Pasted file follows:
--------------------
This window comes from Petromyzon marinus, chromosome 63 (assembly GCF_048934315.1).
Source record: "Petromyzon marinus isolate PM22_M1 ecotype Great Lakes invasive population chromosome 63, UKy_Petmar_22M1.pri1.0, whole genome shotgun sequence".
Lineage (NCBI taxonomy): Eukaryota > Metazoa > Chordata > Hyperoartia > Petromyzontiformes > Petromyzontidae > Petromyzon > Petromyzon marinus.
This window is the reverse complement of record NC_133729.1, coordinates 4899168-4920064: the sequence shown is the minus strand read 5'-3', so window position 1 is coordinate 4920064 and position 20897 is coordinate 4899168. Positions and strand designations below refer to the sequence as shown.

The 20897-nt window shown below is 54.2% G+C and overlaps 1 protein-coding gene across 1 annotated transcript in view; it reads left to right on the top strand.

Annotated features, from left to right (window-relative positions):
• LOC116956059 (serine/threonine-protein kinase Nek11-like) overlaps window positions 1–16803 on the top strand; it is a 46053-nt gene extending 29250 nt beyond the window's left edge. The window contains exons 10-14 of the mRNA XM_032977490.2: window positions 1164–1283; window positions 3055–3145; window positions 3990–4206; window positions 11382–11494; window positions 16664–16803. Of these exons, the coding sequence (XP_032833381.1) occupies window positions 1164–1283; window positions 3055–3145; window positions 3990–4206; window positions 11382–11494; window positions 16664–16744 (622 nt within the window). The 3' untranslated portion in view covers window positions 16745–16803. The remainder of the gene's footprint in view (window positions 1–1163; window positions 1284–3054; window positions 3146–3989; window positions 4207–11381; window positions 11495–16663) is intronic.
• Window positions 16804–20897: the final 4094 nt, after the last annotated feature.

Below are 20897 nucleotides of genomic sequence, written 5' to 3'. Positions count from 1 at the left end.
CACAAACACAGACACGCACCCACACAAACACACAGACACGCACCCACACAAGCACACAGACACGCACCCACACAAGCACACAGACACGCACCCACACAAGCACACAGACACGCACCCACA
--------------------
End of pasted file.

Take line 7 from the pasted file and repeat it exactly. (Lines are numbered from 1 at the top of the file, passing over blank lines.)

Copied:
• LOC116956059 (serine/threonine-protein kinase Nek11-like) overlaps window positions 1–16803 on the top strand; it is a 46053-nt gene extending 29250 nt beyond the window's left edge. The window contains exons 10-14 of the mRNA XM_032977490.2: window positions 1164–1283; window positions 3055–3145; window positions 3990–4206; window positions 11382–11494; window positions 16664–16803. Of these exons, the coding sequence (XP_032833381.1) occupies window positions 1164–1283; window positions 3055–3145; window positions 3990–4206; window positions 11382–11494; window positions 16664–16744 (622 nt within the window). The 3' untranslated portion in view covers window positions 16745–16803. The remainder of the gene's footprint in view (window positions 1–1163; window positions 1284–3054; window positions 3146–3989; window positions 4207–11381; window positions 11495–16663) is intronic.